It is highly unlikely that we will be deported before Christmas. Of course, if things go as planned, we will not be deported at all. And if we learn before Christmas that we won't be deported, it'll be the happiest Christmas ever. It’ll be happier than the time the Grinch brought back all those presents to the Whos of Whoville and got to carve the Roast Beast. Happier than the time Scrooge popped in on the Cratchits with that giant turkey. Happier than that thing that went down in the Muppet Christmas movie, whatever it was, with the singing vegetables and the rats and that chick with the wonky teeth and everything.
It would simply be the Best Christmas Ever.
But I’m just not convinced that the government likes us that much.
The latest news is that this thing will most likely drag on for months, if not longer, depending on...well. The next part of that sentence contains words I’m not really supposed to know. So I'll leave it at that. Let’s just say I won’t be sending a festive Christmas wreath down to the folks at the USCIS office this holiday season.
With that in mind, it’s becoming increasingly important that we don’t dwell on things. It’s becoming increasingly important that we come up with happy thoughts about deportation instead of focusing on all the nasty-wasty little niggley ones that keep popping up at inconvenient times. Like this one that occurred as I was microwaving some soup earlier today: "Psst. Psst. Hey. Hey, Jenny. Hey! If you get deported, your dog will have to stay in quarantine in Guatemala City for, like a month. Or three months. Heh heh. Yeah. Maybe more. Maybe a year."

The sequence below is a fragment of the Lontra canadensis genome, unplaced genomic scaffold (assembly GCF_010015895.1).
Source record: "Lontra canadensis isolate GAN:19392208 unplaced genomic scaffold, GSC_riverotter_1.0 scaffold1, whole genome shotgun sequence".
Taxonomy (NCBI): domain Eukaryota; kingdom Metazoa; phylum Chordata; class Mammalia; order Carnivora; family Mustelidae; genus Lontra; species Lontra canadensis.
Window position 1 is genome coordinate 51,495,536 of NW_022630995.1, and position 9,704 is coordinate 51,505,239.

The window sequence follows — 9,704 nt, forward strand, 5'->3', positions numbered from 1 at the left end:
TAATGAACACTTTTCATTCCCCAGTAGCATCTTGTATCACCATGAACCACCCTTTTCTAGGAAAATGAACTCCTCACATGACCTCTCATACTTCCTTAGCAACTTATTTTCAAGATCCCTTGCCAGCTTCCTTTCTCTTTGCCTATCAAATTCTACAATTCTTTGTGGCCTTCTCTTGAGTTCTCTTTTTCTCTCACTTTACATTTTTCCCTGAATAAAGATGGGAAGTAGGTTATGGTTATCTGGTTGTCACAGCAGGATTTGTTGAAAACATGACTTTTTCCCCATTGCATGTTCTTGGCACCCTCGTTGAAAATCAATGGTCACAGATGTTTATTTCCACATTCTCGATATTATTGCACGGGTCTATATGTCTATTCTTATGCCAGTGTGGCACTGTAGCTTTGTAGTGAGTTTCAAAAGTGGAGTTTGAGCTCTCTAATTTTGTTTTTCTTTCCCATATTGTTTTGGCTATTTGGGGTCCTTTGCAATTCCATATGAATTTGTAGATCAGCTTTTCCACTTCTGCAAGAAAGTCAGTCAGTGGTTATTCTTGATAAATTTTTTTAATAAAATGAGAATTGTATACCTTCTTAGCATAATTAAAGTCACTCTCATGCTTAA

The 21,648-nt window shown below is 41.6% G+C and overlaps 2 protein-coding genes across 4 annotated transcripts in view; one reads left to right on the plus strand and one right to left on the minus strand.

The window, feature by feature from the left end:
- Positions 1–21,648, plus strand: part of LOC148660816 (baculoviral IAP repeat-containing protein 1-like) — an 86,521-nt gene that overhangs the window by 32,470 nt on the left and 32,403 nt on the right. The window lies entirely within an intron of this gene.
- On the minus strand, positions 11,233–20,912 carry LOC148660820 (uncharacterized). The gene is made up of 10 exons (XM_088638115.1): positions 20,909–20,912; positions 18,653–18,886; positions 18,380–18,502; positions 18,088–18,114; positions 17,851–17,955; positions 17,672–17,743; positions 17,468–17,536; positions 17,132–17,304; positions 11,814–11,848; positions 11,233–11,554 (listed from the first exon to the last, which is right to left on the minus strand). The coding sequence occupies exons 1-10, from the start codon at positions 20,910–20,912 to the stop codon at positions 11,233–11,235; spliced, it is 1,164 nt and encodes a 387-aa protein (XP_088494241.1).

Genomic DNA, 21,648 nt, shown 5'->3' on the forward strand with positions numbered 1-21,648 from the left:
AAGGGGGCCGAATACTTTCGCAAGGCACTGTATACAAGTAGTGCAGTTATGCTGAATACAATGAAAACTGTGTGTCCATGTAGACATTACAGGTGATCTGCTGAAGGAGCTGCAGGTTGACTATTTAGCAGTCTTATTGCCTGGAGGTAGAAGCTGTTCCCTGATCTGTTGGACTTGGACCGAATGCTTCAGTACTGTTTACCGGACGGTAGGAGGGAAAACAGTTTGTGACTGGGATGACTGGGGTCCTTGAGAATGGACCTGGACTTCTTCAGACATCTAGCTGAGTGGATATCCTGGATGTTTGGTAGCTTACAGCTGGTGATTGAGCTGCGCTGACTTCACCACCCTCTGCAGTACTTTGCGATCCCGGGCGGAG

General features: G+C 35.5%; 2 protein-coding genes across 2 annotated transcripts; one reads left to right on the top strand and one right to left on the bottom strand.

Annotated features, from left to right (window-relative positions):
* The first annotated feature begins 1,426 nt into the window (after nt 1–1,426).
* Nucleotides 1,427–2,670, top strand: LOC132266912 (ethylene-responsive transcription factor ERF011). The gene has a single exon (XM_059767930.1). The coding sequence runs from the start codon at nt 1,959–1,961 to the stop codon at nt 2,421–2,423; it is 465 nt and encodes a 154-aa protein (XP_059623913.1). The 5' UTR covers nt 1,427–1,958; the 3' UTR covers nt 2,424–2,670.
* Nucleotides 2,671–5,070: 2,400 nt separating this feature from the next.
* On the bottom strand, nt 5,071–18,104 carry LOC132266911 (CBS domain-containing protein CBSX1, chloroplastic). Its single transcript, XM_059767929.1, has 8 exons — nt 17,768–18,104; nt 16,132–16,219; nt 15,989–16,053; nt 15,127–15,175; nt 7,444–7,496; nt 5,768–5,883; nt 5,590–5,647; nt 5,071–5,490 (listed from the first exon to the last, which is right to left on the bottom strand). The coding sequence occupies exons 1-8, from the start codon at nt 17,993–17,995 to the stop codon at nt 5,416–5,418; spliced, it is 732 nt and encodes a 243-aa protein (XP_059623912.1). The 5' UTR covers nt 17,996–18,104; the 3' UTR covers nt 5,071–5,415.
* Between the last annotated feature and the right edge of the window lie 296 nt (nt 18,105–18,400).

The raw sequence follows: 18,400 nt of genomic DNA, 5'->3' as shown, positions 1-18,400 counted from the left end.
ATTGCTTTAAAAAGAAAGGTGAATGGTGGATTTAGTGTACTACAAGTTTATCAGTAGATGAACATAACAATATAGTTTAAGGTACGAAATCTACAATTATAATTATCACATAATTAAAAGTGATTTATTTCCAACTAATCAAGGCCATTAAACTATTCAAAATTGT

And this one: "You know how they'll probably treat your dog while she's in quarantine in Guatemala City, right? Heh heh."
Right. Those types of thoughts just won't do anymore. If we keep entertaining those types of thoughts, by mid-November, we'll be so angry and depressed that the dog will begin to believe she'd be better off in quarantine anyway.
We’re trying to focus instead on the positive. The most positive thing that’s come of this so far (and there are…oh so many positive aspects of it. Just. So many.) is the amazing, selfless, just purely kind support so many of our friends and family have offered us since the whole ordeal was kicked off this past summer. An ordeal, I might add, that is apparently only beginning. Yay. Financially, this will be hard, yes, but it’s the emotional toll that would be the real killer if we hadn't suddenly found ourselves suspended by this net of support that has suddenly tightened up around us. That’s really what’s going to get us through it.
It’s making me go all teary-eyed right now, in fact. I love you guys, man. Thank you. If I could bake you all a batch of spoon cookies just for your own selves, I would. But the thought of it is, frankly, almost more than I can bear, considering my fragile emotional state and all. And also the fact that such an undertaking would take about six years to complete, considering how many of you have offered your support and also considering how the making of spoon cookies is so horrendously time-consuming and ultimately produces such low yields. Much like the naturalization process, apparently.
As I make a feeble attempt to wrap this post up with some kind of conclusion that effectively ties the Grinch, deportation, and holiday spoon cookies into some kind of coherent and meaningful package, I...just can’t. The day has simply been too long. The last couple of months have simply been too long. Sorry.